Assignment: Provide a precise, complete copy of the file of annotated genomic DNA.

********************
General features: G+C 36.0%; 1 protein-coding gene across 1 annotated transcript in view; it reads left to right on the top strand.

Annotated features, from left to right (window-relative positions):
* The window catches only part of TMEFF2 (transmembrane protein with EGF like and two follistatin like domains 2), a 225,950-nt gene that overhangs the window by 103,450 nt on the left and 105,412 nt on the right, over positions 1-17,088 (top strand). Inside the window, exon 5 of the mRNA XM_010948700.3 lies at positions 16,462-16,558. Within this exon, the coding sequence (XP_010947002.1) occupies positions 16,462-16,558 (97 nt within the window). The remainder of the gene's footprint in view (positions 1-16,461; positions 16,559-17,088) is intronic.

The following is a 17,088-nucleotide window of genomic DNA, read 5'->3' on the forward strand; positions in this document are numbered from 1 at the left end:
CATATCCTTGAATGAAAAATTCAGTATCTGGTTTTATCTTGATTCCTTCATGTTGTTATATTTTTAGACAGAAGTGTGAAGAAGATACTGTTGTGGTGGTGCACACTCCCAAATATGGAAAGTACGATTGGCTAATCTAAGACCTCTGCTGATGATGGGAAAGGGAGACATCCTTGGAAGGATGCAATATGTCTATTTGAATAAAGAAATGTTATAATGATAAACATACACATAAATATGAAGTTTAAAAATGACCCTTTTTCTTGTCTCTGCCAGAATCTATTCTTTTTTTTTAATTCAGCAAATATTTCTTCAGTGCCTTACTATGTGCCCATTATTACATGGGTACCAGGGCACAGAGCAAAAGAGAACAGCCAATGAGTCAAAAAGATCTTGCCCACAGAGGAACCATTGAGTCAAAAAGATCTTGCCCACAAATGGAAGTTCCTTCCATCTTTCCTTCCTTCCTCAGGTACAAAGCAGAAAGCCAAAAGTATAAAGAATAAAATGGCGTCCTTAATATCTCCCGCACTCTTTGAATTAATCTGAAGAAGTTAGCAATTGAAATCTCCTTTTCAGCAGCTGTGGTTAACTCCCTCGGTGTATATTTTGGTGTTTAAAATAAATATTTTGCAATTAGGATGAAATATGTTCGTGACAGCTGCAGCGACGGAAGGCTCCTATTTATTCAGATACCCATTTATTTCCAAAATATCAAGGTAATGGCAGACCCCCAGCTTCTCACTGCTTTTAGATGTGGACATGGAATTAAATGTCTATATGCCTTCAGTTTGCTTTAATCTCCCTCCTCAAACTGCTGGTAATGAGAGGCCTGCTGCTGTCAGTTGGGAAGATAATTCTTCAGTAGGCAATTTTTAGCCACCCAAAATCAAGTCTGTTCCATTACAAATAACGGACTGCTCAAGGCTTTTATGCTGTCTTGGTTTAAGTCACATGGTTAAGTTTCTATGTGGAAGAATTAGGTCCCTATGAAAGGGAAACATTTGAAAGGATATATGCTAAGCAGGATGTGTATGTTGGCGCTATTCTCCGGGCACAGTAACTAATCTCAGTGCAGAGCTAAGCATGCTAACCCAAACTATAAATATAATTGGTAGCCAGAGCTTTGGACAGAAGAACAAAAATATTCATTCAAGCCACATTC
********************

General features: G+C 36.0%; 1 protein-coding gene across 1 annotated transcript in view; it reads left to right on the top strand.

Annotated features, from left to right (window-relative positions):
* The window catches only part of TMEFF2 (transmembrane protein with EGF like and two follistatin like domains 2), a 225,950-nt gene that overhangs the window by 103,450 nt on the left and 105,412 nt on the right, over positions 1-17,088 (top strand). Inside the window, exon 5 of the mRNA XM_010948700.3 lies at positions 16,462-16,558. Within this exon, the coding sequence (XP_010947002.1) occupies positions 16,462-16,558 (97 nt within the window). The remainder of the gene's footprint in view (positions 1-16,461; positions 16,559-17,088) is intronic.

The following is a 17,088-nucleotide window of genomic DNA, read 5'->3' on the forward strand; positions in this document are numbered from 1 at the left end:
CATATCCTTGAATGAAAAATTCAGTATCTGGTTTTATCTTGATTCCTTCATGTTGTTATATTTTTAGACAGAAGTGTGAAGAAGATACTGTTGTGGTGGTGCACACTCCCAAATATGGAAAGTACGATTGGCTAATCTAAGACCTCTGCTGATGATGGGAAAGGGAGACATCCTTGGAAGGATGCAATATGTCTATTTGAATAAAGAAATGTTATAATGATAAACATACACATAAATATGAAGTTTAAAAATGACCCTTTTTCTTGTCTCTGCCAGAATCTATTCTTTTTTTTTAATTCAGCAAATATTTCTTCAGTGCCTTACTATGTGCCCATTATTACATGGGTACCAGGGCACAGAGCAAAAGAGAACAGCCAATGAGTCAAAAAGATCTTGCCCACAGAGGAACCATTGAGTCAAAAAGATCTTGCCCACAAATGGAAGTTCCTTCCATCTTTCCTTCCTTCCTCAGGTACAAAGCAGAAAGCCAAAAGTATAAAGAATAAAATGGCGTCCTTAATATCTCCCGCACTCTTTGAATTAATCTGAAGAAGTTAGCAATTGAAATCTCCTTTTCAGCAGCTGTGGTTAACTCCCTCGGTGTATATTTTGGTGTTTAAAATAAATATTTTGCAATTAGGATGAAATATGTTCGTGACAGCTGCAGCGACGGAAGGCTCCTATTTATTCAGATACCCATTTATTTCCAAAATATCAAGGTAATGGCAGACCCCCAGCTTCTCACTGCTTTTAGATGTGGACATGGAATTAAATGTCTATATGCCTTCAGTTTGCTTTAATCTCCCTCCTCAAACTGCTGGTAATGAGAGGCCTGCTGCTGTCAGTTGGGAAGATAATTCTTCAGTAGGCAATTTTTAGCCACCCAAAATCAAGTCTGTTCCATTACAAATAACGGACTGCTCAAGGCTTTTATGCTGTCTTGGTTTAAGTCACATGGTTAAGTTTCTATGTGGAAGAATTAGGTCCCTATGAAAGGGAAACATTTGAAAGGATATATGCTAAGCAGGATGTGTATGTTGGCGCTATTCTCCGGGCACAGTAACTAATCTCAGTGCAGAGCTAAGCATGCTAACCCAAACTATAAATATAATTGGTAGCCAGAGCTTTGGACAGAAGAACAAAAATATTCATTCAAGCCACATTC